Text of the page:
On Tuesday, August 6, Hack Reactor's programming bootcamp graduate Mark Wilbur, now an employee with Groupon, hosted a Google Hangout with a couple of current Hack Reactor students - Phillip Alexander and Hao Liu. The group was also joined briefly by Hack Reactor co-founder Shawn Drost. Mark gave job hunt and student project advice to Phillip and Hao, who are entering the second half of the program with Hack Reactor. The group discussed the technical interview, and how to achieve success and employer attention with their group and individual projects.
Mark Wilbur: I was going to ask if you've been interviewing non-stop since graduation, but you haven't even graduated yet...Have you finished the main part of the curriculum?
Phillip Alexander: We're just about to finish our personal projects and go into group projects. What is the timeline - is it two to three weeks on group projects and then we go into resume stuff?
Shawn Drost: Resume stuff is actually going to come before group projects. It's kind of cool. Resume stuff happens, then group projects happen, and then you do a lot of workshopping throughout the group project.
Phillip: (To Mark) Is there anything specific you would recommend us focusing on? Anything that you would have done differently if you could go back in time and warn your earlier self?
Mark: I would have focused on building as much as I possibly could until the resume polishing. Blogging (about your projects and sprints) doesn't hurt, but I was a little too focused on it early on. And I could have just been building more stuff. Maybe just blog once a week.
Some of the best results I saw were from one of my classmates who wasn't from the U.S. He was like, 'Well screw it, I can't get a VISA anyway, so I'm just going to do more extra sprints and build cool stuff.'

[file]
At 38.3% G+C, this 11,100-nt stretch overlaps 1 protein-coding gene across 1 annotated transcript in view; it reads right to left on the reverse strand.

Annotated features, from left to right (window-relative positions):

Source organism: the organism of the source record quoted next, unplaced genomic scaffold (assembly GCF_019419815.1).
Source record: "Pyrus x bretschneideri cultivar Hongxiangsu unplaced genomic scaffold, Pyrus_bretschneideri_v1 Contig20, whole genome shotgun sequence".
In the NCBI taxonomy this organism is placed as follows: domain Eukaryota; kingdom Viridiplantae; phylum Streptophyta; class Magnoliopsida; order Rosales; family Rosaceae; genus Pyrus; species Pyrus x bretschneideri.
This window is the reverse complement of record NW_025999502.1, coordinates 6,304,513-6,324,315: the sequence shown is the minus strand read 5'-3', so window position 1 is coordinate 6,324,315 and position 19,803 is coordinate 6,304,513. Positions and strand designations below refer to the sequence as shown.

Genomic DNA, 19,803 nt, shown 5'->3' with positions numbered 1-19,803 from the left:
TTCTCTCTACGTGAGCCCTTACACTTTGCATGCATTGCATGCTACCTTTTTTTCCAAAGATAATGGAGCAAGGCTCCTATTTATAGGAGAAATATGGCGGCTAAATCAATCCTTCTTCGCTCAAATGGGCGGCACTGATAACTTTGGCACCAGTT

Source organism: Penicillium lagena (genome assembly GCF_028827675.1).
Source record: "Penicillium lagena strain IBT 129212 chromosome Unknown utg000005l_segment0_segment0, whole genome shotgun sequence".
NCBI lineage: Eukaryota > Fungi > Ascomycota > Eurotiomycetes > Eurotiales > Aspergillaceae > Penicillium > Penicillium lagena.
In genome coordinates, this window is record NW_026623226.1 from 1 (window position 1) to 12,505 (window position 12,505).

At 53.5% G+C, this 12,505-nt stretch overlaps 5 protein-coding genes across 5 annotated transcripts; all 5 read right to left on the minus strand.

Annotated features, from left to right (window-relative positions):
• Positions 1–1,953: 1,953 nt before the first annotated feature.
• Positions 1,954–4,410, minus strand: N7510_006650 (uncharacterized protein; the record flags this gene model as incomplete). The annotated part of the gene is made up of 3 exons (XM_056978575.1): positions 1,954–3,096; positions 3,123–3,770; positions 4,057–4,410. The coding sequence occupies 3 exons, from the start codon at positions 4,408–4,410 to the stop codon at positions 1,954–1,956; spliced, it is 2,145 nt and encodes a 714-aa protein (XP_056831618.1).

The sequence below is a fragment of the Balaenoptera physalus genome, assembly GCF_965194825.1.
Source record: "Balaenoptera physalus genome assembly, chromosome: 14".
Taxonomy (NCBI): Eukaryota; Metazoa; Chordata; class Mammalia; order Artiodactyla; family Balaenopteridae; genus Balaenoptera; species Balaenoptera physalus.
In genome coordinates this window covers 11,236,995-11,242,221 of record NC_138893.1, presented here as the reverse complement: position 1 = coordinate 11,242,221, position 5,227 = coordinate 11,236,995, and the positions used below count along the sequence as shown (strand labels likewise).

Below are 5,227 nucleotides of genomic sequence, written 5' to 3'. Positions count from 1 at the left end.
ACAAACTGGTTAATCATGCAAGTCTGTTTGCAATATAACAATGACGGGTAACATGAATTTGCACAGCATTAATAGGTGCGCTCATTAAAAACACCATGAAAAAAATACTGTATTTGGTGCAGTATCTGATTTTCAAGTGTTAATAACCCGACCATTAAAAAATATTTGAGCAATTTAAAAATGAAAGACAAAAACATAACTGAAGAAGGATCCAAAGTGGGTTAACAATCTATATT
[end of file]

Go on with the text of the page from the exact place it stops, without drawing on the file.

By the end, his GitHub was just so awesome that he had a lot of options (from employers). He didn't have a resume, he didn't have LinkedIn, he wasn't on Twitter, he was just building a bunch of stuff.
Phillip: They let us publish our sprints (to GitHub). Do you mean that kind of thing, or were you thinking just little side projects that you do?
Mark: He was working on lots and lots of projects and learning new things. The more stuff you build and the more things you learn, then the more impressive your skills and your GitHub will be when the time comes. And the more impressive your group project will be too.
Hao Liu: You've interviewed with a lot of big companies. Do they value each skill differently? Do bigger companies look at your technical resume and GitHub, and the smaller companies look at other things?
Mark: My experience was that big companies all did the exact same thing. They all had a few tech screens, like maybe one phone screen that is not technical and maybe one or two that are, and then a full day on site interview where they send a different person in every hour and have you solve stuff on a white board.
For the smaller companies, I saw one that did that and a couple that just had me pair program with them for a couple hours and that was what they made their decision off of.
The resume is for getting to the interview. I don't really know how I got the Google interviews. I actually just applied over the front page. I went to the jobs page and I applied and I put in a cover letter and I got a phone screen out of it. For Groupon, it was because I was presenting my personal project at anSan Francisco BackboneJS Meetup and someone from Groupon saw it and then he got me in touch with them.
Hao: What type of position where you applying for with Google and Groupon? Were they looking for backend Java developers?